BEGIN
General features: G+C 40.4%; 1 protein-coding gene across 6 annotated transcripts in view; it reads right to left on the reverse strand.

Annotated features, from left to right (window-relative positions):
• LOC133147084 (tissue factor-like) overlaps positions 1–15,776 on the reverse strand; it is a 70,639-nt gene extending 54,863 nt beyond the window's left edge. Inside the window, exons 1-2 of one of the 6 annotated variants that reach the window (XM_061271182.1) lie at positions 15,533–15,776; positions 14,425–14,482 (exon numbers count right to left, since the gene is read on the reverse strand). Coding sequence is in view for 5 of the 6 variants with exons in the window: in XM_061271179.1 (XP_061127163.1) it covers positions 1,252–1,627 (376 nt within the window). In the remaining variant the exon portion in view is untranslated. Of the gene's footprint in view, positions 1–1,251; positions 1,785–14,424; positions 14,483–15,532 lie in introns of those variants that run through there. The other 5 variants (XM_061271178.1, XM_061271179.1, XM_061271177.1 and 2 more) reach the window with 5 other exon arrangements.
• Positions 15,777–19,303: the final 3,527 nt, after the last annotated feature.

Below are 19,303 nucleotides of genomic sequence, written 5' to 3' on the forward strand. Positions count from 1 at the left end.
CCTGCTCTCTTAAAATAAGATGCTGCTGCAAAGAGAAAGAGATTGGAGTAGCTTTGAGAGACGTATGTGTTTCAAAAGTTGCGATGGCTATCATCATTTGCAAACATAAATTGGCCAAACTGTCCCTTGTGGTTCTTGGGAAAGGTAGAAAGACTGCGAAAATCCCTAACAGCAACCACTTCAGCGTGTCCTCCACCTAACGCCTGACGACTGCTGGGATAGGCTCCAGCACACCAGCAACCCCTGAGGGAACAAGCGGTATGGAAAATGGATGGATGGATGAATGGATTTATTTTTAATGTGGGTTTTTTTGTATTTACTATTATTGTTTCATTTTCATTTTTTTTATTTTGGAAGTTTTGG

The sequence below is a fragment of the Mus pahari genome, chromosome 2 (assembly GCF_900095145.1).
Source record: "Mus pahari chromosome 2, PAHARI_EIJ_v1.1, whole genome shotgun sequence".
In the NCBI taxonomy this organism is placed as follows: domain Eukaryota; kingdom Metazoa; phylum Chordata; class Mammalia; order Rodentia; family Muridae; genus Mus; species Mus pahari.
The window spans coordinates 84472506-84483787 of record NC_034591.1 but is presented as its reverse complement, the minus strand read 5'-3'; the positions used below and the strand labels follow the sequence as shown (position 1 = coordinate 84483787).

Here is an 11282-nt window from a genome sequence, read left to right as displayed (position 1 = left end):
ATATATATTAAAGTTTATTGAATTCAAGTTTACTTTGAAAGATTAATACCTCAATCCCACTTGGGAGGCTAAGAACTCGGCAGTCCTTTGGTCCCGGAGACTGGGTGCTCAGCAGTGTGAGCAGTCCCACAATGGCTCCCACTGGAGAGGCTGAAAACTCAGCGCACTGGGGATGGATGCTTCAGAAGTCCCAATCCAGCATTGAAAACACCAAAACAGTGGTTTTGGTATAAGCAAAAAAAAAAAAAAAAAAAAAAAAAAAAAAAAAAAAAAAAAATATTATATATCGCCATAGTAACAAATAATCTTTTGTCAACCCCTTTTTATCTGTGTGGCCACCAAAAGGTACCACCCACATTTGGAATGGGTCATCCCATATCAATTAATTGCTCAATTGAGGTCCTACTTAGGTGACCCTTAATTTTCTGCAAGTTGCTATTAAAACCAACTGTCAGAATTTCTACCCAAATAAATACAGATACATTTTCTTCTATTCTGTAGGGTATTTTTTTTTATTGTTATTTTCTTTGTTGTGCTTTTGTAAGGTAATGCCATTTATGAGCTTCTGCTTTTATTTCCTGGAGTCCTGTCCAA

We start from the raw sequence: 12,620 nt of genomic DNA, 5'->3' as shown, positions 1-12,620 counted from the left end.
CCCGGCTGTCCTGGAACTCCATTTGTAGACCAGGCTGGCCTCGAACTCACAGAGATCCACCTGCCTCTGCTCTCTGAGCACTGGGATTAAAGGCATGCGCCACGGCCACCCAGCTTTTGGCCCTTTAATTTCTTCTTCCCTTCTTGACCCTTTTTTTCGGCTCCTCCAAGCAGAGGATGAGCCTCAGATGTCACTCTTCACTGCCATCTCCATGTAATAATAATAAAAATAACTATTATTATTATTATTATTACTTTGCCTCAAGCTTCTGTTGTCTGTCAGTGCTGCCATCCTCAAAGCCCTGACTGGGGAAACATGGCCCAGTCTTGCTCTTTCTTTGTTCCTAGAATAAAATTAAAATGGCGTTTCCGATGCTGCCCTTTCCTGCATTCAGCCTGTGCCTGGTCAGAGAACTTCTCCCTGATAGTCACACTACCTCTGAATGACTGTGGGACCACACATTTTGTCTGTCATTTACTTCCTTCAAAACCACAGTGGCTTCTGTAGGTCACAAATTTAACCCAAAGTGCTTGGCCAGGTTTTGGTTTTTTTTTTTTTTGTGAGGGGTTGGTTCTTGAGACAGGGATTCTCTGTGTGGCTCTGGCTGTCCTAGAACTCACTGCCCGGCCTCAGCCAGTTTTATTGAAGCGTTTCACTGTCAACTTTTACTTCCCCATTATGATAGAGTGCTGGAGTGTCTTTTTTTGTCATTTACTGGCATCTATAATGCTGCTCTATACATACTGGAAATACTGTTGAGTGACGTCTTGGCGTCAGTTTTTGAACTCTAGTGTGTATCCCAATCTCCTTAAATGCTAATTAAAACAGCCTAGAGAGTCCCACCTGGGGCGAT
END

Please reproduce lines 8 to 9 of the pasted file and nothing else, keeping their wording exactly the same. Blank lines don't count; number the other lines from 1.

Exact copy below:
Source record: "Mus pahari chromosome 2, PAHARI_EIJ_v1.1, whole genome shotgun sequence".
In the NCBI taxonomy this organism is placed as follows: domain Eukaryota; kingdom Metazoa; phylum Chordata; class Mammalia; order Rodentia; family Muridae; genus Mus; species Mus pahari.